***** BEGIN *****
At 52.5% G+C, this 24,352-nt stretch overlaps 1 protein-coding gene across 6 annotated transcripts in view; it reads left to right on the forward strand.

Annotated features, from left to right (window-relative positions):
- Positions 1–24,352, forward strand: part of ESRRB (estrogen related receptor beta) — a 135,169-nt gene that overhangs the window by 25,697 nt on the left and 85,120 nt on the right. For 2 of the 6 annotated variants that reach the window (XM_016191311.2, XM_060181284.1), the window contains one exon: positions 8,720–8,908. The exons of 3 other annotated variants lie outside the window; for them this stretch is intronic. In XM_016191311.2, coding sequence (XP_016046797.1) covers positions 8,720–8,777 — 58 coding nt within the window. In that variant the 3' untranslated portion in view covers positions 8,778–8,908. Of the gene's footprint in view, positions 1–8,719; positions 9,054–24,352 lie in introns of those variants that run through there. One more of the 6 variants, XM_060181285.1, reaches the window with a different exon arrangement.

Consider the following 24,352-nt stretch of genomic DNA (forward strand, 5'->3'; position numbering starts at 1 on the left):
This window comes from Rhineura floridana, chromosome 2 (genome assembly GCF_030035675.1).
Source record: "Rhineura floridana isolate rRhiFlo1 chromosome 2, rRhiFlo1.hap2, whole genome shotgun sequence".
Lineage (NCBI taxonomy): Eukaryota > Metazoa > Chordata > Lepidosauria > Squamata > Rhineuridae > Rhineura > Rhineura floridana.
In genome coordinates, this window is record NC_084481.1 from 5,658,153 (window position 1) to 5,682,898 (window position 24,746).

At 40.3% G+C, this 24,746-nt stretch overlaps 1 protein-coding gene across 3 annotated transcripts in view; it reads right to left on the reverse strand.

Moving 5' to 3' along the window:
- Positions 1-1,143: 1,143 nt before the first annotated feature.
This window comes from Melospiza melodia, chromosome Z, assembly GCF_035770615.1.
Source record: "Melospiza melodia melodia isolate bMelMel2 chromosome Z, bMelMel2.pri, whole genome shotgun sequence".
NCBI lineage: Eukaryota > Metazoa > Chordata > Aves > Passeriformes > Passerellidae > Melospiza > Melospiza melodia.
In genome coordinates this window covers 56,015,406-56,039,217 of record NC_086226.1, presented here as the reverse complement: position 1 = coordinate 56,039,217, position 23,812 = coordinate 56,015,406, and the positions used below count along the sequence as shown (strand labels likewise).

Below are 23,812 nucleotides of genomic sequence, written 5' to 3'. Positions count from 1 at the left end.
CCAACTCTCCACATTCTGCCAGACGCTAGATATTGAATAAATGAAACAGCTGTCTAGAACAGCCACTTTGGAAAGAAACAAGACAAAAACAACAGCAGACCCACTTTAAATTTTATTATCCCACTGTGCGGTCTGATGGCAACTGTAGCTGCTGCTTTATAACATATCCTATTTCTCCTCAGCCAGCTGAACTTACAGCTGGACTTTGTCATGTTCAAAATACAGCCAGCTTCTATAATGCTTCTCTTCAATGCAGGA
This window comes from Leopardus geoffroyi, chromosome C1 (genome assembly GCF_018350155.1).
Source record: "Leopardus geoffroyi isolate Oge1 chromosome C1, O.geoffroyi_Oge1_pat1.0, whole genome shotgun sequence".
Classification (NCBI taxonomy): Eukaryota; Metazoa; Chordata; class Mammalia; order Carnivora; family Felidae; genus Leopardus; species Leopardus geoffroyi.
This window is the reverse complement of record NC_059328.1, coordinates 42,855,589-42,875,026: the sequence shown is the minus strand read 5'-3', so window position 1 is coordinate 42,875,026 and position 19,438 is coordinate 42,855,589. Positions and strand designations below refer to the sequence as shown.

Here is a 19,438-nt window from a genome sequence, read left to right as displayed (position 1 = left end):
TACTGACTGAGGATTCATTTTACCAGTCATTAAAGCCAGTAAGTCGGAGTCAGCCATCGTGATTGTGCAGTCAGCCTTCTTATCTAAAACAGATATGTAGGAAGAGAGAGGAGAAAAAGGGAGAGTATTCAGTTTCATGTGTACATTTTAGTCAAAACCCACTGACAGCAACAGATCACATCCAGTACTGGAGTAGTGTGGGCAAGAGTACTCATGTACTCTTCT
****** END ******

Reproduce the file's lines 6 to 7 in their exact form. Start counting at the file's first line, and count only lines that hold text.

Source record: "Rhineura floridana isolate rRhiFlo1 chromosome 2, rRhiFlo1.hap2, whole genome shotgun sequence".
Lineage (NCBI taxonomy): Eukaryota > Metazoa > Chordata > Lepidosauria > Squamata > Rhineuridae > Rhineura > Rhineura floridana.